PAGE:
And the complete example to handle if there has been a collision between the two ball objects is:

orxSTATUS orxFASTCALL PhysicsEventHandler(const orxEVENT *_pstEvent)
{
	if (_pstEvent->eID == orxPHYSICS_EVENT_CONTACT_ADD) {
		orxPHYSICS_EVENT_PAYLOAD *pstPayload;
		pstPayload = (orxPHYSICS_EVENT_PAYLOAD *)_pstEvent->pstPayload;
 
		/* Gets colliding objects */
		orxOBJECT *recipient, *sender;
		recipient = orxOBJECT(_pstEvent->hRecipient);
		sender = orxOBJECT(_pstEvent->hSender);
 
		if (orxString_Compare(orxObject_GetName(recipient), "BallObject") == 0 && orxString_Compare(orxObject_GetName(sender), "Ball2Object") == 0) {
			orxLOG("The balls collided!");
		}
		if (orxString_Compare(orxObject_GetName(recipient), "Ball2Object") == 0 && orxString_Compare(orxObject_GetName(sender), "BallObject") == 0) {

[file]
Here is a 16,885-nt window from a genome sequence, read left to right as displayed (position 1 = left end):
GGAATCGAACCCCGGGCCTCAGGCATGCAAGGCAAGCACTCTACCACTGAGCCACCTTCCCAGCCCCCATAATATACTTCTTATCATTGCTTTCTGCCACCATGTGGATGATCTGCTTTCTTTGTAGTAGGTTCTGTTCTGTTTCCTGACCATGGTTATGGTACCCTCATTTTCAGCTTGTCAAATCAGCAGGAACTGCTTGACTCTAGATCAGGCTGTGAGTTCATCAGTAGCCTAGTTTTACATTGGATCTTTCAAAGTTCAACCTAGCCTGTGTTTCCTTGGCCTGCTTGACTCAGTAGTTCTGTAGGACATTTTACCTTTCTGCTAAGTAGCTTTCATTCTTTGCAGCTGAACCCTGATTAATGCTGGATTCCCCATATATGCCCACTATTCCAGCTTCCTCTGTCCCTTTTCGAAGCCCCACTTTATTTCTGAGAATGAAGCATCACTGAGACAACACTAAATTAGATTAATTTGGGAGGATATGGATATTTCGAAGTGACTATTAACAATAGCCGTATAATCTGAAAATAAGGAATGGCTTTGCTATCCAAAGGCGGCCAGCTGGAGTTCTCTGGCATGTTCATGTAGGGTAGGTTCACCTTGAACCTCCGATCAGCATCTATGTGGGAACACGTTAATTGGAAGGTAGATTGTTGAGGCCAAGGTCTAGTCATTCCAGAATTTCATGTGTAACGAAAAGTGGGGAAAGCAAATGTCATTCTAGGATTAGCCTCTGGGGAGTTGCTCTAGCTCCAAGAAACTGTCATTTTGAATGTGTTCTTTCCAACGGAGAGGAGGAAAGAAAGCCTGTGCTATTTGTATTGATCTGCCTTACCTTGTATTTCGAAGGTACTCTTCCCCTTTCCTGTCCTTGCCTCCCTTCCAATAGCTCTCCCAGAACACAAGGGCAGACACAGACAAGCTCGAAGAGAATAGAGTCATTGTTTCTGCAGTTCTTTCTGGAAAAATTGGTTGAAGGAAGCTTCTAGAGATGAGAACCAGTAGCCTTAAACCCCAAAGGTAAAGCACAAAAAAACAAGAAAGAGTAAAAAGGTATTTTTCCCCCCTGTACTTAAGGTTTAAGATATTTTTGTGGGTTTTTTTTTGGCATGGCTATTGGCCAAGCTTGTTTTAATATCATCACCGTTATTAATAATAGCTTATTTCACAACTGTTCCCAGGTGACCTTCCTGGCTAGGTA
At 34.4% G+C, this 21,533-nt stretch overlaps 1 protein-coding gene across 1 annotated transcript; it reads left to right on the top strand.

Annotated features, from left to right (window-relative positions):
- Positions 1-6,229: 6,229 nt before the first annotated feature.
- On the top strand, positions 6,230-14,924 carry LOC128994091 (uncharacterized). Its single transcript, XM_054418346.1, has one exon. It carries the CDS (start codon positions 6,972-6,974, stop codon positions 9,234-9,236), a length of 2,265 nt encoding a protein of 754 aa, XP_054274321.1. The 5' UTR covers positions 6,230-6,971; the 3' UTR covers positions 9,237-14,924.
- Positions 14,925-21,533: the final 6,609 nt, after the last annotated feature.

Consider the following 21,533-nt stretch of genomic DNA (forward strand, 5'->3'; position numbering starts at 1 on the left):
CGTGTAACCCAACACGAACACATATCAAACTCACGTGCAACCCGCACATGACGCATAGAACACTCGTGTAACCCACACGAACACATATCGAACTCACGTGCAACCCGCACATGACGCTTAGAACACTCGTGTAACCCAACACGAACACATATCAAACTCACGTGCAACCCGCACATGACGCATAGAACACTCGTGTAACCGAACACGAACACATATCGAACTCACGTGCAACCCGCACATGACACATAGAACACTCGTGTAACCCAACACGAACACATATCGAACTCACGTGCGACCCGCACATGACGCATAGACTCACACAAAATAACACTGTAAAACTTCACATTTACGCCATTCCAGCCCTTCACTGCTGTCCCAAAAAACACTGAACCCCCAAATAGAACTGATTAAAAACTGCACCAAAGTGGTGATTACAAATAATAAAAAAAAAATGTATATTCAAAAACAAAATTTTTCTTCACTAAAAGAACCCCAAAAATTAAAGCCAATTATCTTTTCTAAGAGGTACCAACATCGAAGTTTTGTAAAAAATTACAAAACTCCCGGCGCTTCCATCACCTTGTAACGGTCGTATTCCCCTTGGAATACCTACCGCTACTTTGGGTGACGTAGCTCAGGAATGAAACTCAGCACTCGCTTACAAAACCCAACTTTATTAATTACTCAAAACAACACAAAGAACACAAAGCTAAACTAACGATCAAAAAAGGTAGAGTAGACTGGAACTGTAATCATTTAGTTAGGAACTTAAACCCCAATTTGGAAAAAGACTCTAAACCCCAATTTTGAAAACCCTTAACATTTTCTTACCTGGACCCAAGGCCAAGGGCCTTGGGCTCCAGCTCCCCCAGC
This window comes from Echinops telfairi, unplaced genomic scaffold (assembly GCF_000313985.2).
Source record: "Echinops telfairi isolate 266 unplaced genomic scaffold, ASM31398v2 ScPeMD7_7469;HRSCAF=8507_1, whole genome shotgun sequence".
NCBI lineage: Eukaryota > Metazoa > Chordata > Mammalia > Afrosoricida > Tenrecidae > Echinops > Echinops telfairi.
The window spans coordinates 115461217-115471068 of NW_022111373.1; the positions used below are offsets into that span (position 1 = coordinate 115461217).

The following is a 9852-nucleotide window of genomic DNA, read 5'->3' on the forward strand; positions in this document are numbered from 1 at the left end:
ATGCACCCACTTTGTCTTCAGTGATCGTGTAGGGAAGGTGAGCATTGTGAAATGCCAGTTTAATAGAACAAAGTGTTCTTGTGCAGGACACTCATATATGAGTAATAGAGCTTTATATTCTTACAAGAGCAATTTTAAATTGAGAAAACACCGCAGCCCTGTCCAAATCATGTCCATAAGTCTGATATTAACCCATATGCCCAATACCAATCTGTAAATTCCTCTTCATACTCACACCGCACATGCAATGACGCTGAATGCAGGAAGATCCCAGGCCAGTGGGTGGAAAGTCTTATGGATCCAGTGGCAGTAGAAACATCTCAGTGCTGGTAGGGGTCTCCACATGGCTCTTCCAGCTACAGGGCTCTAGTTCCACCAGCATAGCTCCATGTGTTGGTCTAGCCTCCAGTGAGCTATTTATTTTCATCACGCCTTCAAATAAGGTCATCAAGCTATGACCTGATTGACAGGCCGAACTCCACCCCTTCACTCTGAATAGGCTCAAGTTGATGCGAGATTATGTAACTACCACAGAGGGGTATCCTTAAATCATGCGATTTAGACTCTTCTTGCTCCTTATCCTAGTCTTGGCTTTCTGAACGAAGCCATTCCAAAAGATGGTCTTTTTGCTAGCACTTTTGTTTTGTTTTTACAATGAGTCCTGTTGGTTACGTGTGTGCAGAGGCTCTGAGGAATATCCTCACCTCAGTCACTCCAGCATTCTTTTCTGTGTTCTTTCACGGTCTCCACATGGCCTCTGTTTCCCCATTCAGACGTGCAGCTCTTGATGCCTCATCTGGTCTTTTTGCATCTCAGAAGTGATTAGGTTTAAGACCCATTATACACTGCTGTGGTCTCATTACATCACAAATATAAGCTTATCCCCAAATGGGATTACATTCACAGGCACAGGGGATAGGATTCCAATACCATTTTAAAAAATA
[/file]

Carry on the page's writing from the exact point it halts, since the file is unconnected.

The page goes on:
orxLOG("The balls collided!");
		}
	}
 
	return orxSTATUS_SUCCESS;
}

Firstly, we check that the type of event that has occurred is a CONTACT_ADD event (collision between a sender and recipient objects). Then the payload is retrieved. The sender and recipient objects are retrieved from the payload, and the names of the objects are checked from both.

If one is a “BallObject” and the other is a “Ball2Object” then output a message to the log.

Compile and run.

Not exactly exciting, but we do get a successful message when the balls collide.

That takes care of demonstrating physics and gravity, and also collisions between object body parts. If you would like to experiment a little further with physics, collisions and resulting FX, feel free to move on to the Physics Tutorial.

tutorials/basic_physics_and_collisions.txt · Last modified: 2016/12/27 15:48 (5 months ago) by sausage